For sixteen-year-old Dan Crawford, New Hampshire College Prep is more than a summer program—it's a lifeline. An outcast at his high school, Dan is excited to finally make some friends in his last summer before college. But when he arrives at the program, Dan learns that his dorm for the summer used to be a sanatorium, more commonly known as an asylum. And not just any asylum—a last resort for the criminally insane.
As Dan and his new friends, Abby and Jordan, explore the hidden recesses of their creepy summer home, they soon discover it's no coincidence that the three of them ended up here. Because the asylum holds the key to a terrifying past. And there are some secrets that refuse to stay buried.
Featuring found photos of unsettling history and real abandoned asylums and filled with chilling mystery and page-turning suspense, Madeleine Roux's teen debut, Asylum, is a horror story that treads the line between genius and insanity.
I was in the mood for a spooky Halloween read, so I decided to pick up Asylum. The cover promised epic amounts of creepiness (I mean, just look at it! Gives you goosebumps...) and the second I read that blurb, I was hooked. (Mad doctors! Haunted mental hospital! Lobotomies!) I love abandoned places, and mental illness is one of my favorite horror themes. This book even has eerie vintage black-and-white photos as illustrations—right up my alley.
Unfortunately, the writing did not live up to the premise.
The topic is so promising—creepy mental hospital, slow descent into madness, uncertainty of what’s real and what’s in your head… With some beautiful prose to set the mood, a calculated, slow-burn pace, and characters that are complex and flawed, this book could have been a jewel. But Asylum relies too heavily on its cool concept.
The setting and the plot alone made me finish the book—I just wanted to know what was happening. The plot is well put together, the pace is brisk, and the resolution was fulfilling and fit the story (and for once I couldn't predict the whole thing from page one... some thing actually surprised me, which wins major points). What makes me so sad is that Asylum could have—should have—been a five-star book. The kind of five-star book that I squee about for weeks and recommend to everyone and my mom. But where this book failed for me was the execution.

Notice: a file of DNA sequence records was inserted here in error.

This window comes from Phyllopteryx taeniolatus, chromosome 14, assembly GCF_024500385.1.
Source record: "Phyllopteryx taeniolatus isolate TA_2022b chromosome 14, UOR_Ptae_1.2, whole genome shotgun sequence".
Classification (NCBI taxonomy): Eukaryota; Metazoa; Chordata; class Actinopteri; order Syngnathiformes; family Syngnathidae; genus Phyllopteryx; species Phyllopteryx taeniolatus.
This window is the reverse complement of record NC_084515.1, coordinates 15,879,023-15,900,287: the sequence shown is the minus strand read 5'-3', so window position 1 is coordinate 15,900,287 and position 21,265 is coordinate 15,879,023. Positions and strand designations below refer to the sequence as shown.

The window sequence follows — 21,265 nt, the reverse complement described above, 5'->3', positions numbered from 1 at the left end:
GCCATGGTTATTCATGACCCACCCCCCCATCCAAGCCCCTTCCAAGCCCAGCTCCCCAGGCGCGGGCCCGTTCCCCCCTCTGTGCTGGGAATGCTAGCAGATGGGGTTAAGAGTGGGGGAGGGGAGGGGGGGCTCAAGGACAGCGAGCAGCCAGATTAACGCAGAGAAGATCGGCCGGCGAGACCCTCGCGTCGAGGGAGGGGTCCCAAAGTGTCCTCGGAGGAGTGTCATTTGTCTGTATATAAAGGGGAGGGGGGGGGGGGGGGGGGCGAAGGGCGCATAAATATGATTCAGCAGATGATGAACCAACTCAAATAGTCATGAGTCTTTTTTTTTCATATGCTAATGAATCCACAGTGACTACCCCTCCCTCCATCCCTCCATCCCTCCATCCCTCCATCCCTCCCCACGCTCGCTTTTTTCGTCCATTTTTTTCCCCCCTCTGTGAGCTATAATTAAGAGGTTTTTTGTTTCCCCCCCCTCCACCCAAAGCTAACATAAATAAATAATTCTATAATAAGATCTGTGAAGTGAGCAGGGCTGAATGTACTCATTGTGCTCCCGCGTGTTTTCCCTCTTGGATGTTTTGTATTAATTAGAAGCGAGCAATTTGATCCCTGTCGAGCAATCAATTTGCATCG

Voice and tone are crucial for a horror novel, and the tone of Asylum just wasn’t working for me. The prose is so simplistic that sometimes I wondered if this really was YA and not a lower reading level. The narration kept beating me over the head, repeating things over and over, as if to make sure there was no possible way us dumb readers could have missed our cue. Consider this (the hero is talking to a girl he just met and has a crush on):
“Ugh. Okay, but only because I like you.”
Dan missed part of her next sentence, because she had said she liked him.
*shocked face* What? You don’t say.
The characters had the potential to be very complex and interesting, but the more intriguing aspects were skimmed over. I wanted to know more about Dan’s past, his “mild dissociative disorder”, his previous encounters with mental health professionals… all that was hinted at or mentioned in passing, but not explored in depth. (The ending did tease with the promise of a possible sequel, so... who knows.)
The final showdown is engaging and fast-paced, and it definitely kept me turning the pages to get to the big reveal. In the end, there are just enough loose ends left to keep you thinking about the story, but not so many that they amount to plot holes. Like I said, the plot is Asylum’s strong suit. So if you’re in the mood for a not-too-challenging, creepy, quick horror read, Asylum may be what you’re looking for.
My rating: two and a half stars, rounded up to three.